The Coronavirus: Economics, Questions and Priorities

14th March 2020

The reports on the spread of the coronavirus – and the various measures being taken to contain it – are dominating the news agendas across the world.

Perhaps not surprisingly, a disproportionate amount of the media coverage has related to the impact on spectator sports. Of course, it is the case that the scale of the disruption to major events – which yesterday alone included announcements on the postponements of the Masters’ golf tournament and the first four races in the Grand Prix season, the abandonment of England’s cricket tour of Sri Lanka and a temporary halt to the Premier League and other soccer schedules in England and Scotland – is unprecedented in the post-Second World War period. Whilst most societal activity takes place outside the sporting arena, the presentation of the virus’s impact on sport does assist – if we needed assisting – in emphasising the overall magnitude of the challenges currently faced by all governments and civic societies.

When watching the news coverage, I was reminded of some research with which I was involved – in my former role as an economic consultant – over 30 years ago. In 1985, my colleague Richard Lewney and I were commissioned by the Sports Council to estimate “The Economic Impact and Importance of Sport in the UK”. Our independent report [1] was generally well received in both academic and policy-making circles and led to further investigations of the economic impact of sport in two local areas (Bracknell and the Wirral, as it happens) as well as in Northern Ireland and Wales. We also collaborated with the Sports Council in being the lead partner in a Council of Europe-funded programme of research across several countries. (There is a curious satisfaction in seeing the publication of a journal article in Finnish).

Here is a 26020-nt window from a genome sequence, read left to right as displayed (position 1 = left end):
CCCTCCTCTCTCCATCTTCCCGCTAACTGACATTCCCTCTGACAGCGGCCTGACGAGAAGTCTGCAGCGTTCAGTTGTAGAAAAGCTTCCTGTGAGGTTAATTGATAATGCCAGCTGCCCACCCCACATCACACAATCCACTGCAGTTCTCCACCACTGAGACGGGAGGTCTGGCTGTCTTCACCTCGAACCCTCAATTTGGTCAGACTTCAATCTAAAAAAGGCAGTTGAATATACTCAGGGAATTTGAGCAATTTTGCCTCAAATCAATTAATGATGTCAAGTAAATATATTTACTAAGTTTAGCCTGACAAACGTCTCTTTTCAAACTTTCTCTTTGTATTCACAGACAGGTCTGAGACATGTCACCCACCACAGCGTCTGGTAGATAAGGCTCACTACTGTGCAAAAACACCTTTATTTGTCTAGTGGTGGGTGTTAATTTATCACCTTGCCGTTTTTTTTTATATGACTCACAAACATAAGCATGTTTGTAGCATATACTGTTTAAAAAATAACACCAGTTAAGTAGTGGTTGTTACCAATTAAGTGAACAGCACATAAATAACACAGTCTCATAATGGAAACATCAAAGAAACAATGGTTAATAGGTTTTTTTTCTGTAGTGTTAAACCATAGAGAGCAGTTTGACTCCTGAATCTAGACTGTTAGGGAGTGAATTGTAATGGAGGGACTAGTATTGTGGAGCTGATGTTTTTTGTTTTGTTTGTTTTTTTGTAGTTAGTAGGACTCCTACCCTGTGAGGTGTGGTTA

Our analytical framework was based on the system of National Income Accounting, which enabled us to examine not only the first-round effects of sport-related spending (for example, by consumers on admission charges, clothing and footwear, equipment, and so on), but also the backward linkages and “multiplier” effects of this expenditure throughout the economy. Our findings included that, at that time, over 370,000 jobs were sport-related in the UK and the value-added exceeded that created in a number of traditionally important sectors of industry, including motor vehicles/parts and drink/tobacco.

Three decades on, I would expect that the economic impact of sport in the UK is now proportionately greater than the estimate that Richard and I made in the 1980s. This reflects a range of social and economic factors. The former includes significant changes in lifestyle patterns, such as the increased popularity of running and cycling, the growth in spending on sport-related casual clothing and the huge expansion of sport’s media coverage in the satellite age.

More generally, even allowing for a couple of recessionary periods, 30 years of more or less uninterrupted economic growth has meant that, on average, people have more disposable income on which to spend on service-based activities. Moreover, it is the case that – for much sport-related spectating activity, in particular – the real price of attendance has increased: that is, the cost has risen faster than the general rise in the price level. (I noted an illustration of this in An Ordinary Spectator, when I reported that, between 1994 and 2012, the nominal price of a balcony ticket in the Football Stand for the Headingley test match rose from £27 to £65 i.e. by 141%. As the increase in the All Items Consumer Price Index – the CPI – over the same period was 48%, the real price increase was 63%).